Buckingham Palace is considering taking legal action over leaked footage that shows a young Queen apparently performing a Nazi salute with her family.
The Palace has launched an inquiry into how the 17-second black and white film came into the hands of The Sun newspaper.
It shows the Queen, aged six or seven, join the Queen Mother and her uncle Prince Edward in raising an arm in what the newspaper claims is a Nazi salute as she played alongside her younger sister, Princess Margaret.
It is understood that depending on the outcome of the investigation, the Palace will be looking at issues of copyright and possible criminality.
— The Sun (@TheSun) July 18, 2015
A source said the royal household is trying to ascertain where the film came from, who it came from and why it was handed over to the newspaper.
The Telegraph quoted a source as saying: "Access to the Royal Archives is rare and covered by confidentiality agreements."
The paper suggested that the footage could have mistakenly been handed over as part of a batch of home films during the assembly of a tribute piece.
A Palace spokesman said on Saturday: "It is disappointing that film, shot eight decades ago and apparently from Her Majesty's personal family archive, has been obtained and exploited in this manner."
Meanwhile a source told the Sunday Mirror that the Queen was apparently "livid" at the leak.
The source said that Her Majesty felt "betrayed" by "deliberate mischief making" and demanded to know how the film got into the hands of the Sun.
The grainy footage from 1933 shows the Queen playing with a dog on the lawn in the gardens of Balmoral, The Sun claims, before she raises an arm to wave to the camera with Margaret.
The Queen Mother then makes a Nazi salute, and after glancing towards her mother the Queen mimics the gesture.
The Queen Mother repeats the salute, joined by Edward, and Margaret raises her left hand before the two children continue dancing and playing on the grass.
Some have criticised the newspaper's decision to publish the footage, and a Palace source said the pictures should be seen "in their proper context and time".
The source added: "The Queen is around six years of age at the time and entirely innocent of attaching any meaning to these gestures.
"The Queen and her family's service and dedication to the welfare of this nation during the war, and the 63 years the Queen has spent building relations between nations and peoples speaks for itself."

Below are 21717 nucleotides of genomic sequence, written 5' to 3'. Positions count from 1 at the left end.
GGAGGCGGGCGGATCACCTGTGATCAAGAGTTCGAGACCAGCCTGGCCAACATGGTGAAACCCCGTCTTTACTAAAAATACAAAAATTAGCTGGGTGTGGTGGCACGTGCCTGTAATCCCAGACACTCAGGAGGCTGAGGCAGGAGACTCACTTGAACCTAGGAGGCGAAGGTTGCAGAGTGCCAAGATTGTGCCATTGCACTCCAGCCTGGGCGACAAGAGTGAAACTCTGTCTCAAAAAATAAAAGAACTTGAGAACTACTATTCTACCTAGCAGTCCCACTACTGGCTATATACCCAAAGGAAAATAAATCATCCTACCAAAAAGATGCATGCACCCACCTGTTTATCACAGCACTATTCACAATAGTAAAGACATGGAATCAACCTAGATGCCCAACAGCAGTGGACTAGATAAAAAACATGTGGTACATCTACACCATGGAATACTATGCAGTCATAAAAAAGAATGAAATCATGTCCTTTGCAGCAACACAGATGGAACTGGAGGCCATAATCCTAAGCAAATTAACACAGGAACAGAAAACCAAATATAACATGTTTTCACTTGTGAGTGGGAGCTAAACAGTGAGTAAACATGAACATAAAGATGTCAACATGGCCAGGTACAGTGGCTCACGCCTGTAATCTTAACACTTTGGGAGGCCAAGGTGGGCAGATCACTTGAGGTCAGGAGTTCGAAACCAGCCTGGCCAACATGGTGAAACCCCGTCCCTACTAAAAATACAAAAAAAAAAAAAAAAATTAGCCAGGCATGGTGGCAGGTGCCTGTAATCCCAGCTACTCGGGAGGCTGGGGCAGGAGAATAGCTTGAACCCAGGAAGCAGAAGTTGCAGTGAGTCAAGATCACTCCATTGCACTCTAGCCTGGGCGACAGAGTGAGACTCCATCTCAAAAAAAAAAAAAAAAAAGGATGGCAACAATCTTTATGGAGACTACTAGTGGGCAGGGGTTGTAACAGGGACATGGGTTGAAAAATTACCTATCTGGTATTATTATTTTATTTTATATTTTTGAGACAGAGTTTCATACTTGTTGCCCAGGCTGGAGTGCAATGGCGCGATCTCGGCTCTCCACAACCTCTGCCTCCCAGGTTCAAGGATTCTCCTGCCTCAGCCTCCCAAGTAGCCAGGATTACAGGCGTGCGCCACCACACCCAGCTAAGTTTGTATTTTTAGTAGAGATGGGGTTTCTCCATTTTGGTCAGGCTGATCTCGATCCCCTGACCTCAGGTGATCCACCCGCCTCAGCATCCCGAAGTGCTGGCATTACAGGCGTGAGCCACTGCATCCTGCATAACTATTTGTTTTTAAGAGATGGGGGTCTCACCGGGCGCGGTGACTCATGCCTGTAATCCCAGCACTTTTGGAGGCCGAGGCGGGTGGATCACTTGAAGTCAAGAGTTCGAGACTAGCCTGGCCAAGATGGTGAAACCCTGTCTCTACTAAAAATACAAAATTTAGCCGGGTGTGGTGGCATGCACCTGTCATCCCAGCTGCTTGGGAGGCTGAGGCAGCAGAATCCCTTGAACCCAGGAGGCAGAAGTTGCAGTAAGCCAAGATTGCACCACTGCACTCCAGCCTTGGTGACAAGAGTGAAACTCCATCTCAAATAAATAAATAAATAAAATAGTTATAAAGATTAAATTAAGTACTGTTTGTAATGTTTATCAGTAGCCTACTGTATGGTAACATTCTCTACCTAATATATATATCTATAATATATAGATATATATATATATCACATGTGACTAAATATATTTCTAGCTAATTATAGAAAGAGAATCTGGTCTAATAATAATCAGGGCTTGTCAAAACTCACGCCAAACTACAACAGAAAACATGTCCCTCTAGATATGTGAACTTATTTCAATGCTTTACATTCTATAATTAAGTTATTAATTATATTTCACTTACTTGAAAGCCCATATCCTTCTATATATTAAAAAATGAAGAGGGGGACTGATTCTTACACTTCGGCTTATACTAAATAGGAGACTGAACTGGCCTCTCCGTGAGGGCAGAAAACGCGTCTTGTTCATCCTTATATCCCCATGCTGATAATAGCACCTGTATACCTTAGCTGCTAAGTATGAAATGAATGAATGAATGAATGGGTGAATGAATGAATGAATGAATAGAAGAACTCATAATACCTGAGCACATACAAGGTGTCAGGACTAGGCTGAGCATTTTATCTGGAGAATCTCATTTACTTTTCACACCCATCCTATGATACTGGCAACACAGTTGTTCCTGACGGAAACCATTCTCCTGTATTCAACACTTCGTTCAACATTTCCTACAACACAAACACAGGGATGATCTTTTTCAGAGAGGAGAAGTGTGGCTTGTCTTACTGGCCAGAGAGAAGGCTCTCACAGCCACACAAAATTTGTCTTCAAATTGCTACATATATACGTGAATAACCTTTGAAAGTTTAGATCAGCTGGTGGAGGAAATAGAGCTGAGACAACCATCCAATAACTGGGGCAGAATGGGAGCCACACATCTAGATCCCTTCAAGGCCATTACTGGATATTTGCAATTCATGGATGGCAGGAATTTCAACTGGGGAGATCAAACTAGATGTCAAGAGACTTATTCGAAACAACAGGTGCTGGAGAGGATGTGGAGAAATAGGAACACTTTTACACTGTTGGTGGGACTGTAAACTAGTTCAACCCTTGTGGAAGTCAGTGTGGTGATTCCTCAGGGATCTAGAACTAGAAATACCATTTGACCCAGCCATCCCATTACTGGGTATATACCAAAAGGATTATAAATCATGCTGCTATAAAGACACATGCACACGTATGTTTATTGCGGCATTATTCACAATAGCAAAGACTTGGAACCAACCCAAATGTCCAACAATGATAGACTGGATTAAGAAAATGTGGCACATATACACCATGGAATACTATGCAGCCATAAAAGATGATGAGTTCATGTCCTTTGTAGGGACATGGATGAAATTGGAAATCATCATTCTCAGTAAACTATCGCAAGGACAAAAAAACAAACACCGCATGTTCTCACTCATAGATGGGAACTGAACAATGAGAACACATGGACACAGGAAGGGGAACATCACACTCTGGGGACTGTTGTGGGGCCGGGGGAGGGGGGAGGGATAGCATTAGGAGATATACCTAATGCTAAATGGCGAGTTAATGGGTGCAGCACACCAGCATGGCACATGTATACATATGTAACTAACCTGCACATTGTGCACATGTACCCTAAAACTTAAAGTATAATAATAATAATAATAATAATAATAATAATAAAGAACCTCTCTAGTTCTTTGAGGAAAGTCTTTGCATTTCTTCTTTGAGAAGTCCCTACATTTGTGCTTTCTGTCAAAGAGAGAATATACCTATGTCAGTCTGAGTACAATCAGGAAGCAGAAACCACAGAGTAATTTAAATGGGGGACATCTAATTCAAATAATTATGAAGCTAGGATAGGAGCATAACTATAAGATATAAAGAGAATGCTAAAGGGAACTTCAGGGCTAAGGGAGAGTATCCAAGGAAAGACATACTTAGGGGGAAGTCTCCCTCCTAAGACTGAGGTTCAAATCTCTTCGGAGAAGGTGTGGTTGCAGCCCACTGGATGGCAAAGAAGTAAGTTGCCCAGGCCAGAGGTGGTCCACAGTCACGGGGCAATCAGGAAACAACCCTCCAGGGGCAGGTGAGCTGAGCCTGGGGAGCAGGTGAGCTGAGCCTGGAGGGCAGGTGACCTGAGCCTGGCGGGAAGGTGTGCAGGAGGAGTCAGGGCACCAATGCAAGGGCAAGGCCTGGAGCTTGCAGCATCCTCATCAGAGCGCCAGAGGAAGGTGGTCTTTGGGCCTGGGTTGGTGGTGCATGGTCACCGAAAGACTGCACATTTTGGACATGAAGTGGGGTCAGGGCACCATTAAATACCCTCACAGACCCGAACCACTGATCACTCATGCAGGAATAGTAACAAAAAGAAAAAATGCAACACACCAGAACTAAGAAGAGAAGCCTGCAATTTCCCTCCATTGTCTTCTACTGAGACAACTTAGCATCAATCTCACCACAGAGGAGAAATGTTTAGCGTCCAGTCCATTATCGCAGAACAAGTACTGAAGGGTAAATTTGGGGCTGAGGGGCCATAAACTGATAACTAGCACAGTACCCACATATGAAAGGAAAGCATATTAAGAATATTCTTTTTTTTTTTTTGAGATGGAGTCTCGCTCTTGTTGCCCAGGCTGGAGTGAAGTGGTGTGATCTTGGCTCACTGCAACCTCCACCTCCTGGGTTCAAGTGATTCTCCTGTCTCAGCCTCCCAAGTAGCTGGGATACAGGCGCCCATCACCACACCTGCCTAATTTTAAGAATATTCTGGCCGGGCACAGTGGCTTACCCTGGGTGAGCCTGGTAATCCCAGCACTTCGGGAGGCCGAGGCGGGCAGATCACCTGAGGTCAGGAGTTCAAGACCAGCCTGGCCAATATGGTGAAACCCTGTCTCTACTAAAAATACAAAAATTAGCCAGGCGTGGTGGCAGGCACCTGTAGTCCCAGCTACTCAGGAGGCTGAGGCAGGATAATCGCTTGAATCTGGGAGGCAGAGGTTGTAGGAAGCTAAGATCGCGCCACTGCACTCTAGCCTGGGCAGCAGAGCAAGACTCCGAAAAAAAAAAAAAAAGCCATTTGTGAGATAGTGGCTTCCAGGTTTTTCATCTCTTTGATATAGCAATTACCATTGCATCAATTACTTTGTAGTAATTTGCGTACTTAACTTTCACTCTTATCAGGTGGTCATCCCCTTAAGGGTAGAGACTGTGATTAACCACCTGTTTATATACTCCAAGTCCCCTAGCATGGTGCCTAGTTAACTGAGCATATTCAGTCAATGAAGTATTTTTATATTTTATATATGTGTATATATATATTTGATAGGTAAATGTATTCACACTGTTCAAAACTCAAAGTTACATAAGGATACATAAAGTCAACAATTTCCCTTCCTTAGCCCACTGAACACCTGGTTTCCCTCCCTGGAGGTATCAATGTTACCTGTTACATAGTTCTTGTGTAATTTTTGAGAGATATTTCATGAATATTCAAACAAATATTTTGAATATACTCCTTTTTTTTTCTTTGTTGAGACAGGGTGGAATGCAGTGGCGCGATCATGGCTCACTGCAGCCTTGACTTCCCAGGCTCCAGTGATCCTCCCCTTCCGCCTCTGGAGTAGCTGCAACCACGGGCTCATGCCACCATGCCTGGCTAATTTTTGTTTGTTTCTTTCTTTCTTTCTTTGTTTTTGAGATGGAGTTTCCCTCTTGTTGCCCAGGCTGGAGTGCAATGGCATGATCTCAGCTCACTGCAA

The Sun's managing editor Stig Abell said the footage was obtained by the newspaper "in a legitimate fashion" and that its publication was "not a criticism of the Queen or the Queen Mum".
The reaction to the scoop was mixed. Some were incensed by the story...
If you needed a reason not to buy The Sun, sorry I mean Scum, its today's front page. It's such a non-story that it's actually embarrassing.— Mark Jackson (@Notfiman) July 18, 2015
Talk about making something out of nothing today re The Sun's front page. In 1933 that gesture meant nothing like what it came to mean later— Susan W (@CiderwithSusie) July 18, 2015
Re the "Nazi salute" This is typical Gutter Sun. The Queen was 7 years old FFS. It was years before anyone knew what the Nazis were about.— Malcolm Wood (@Askrigglad) July 18, 2015
The Queen Nazi salute story is more proof that the sun is despicable, It is run by a despicable human being. Stop buying it. #DontBuyTheSun— Andy Hearn (@AndyHearn09) July 18, 2015
Other defended it…
Whatever you think of the Sun, Queen doing a Nazi salute is an amazing scoop which any paper would have published (except perhaps Mail?)— Rory Cellan-Jones (@ruskin147) July 18, 2015
Congratulations to The Sun for publishing photo of 6-year old Queen giving Nazi salute in 1933. Of course they should have published it— Michael Crick (@MichaelLCrick) July 18, 2015
I am a huge monarchist and I have absolutely no problem with The Sun's front page. Does not implicate HM and is deeply fascinating.— Benjamin (@screwlabour) July 18, 2015
Suggest a correction
Never one to defend The Sun but yes people knew what the Nazi's were about in 1933, and way before then— Lanky (@GeorgeLankester) July 18, 2015